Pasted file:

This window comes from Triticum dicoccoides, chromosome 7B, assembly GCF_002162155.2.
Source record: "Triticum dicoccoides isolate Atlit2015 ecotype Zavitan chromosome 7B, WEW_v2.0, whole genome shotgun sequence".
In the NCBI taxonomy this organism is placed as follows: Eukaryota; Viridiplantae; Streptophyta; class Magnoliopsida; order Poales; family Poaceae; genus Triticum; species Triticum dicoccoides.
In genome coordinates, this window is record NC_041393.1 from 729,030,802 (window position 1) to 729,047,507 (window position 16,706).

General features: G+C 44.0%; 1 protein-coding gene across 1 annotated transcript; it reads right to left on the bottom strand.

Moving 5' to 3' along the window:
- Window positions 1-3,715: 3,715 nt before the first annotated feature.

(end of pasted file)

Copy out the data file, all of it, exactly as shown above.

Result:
This window comes from Triticum dicoccoides, chromosome 7B, assembly GCF_002162155.2.
Source record: "Triticum dicoccoides isolate Atlit2015 ecotype Zavitan chromosome 7B, WEW_v2.0, whole genome shotgun sequence".
In the NCBI taxonomy this organism is placed as follows: Eukaryota; Viridiplantae; Streptophyta; class Magnoliopsida; order Poales; family Poaceae; genus Triticum; species Triticum dicoccoides.
In genome coordinates, this window is record NC_041393.1 from 729,030,802 (window position 1) to 729,047,507 (window position 16,706).

General features: G+C 44.0%; 1 protein-coding gene across 1 annotated transcript; it reads right to left on the bottom strand.

Moving 5' to 3' along the window:
- Window positions 1-3,715: 3,715 nt before the first annotated feature.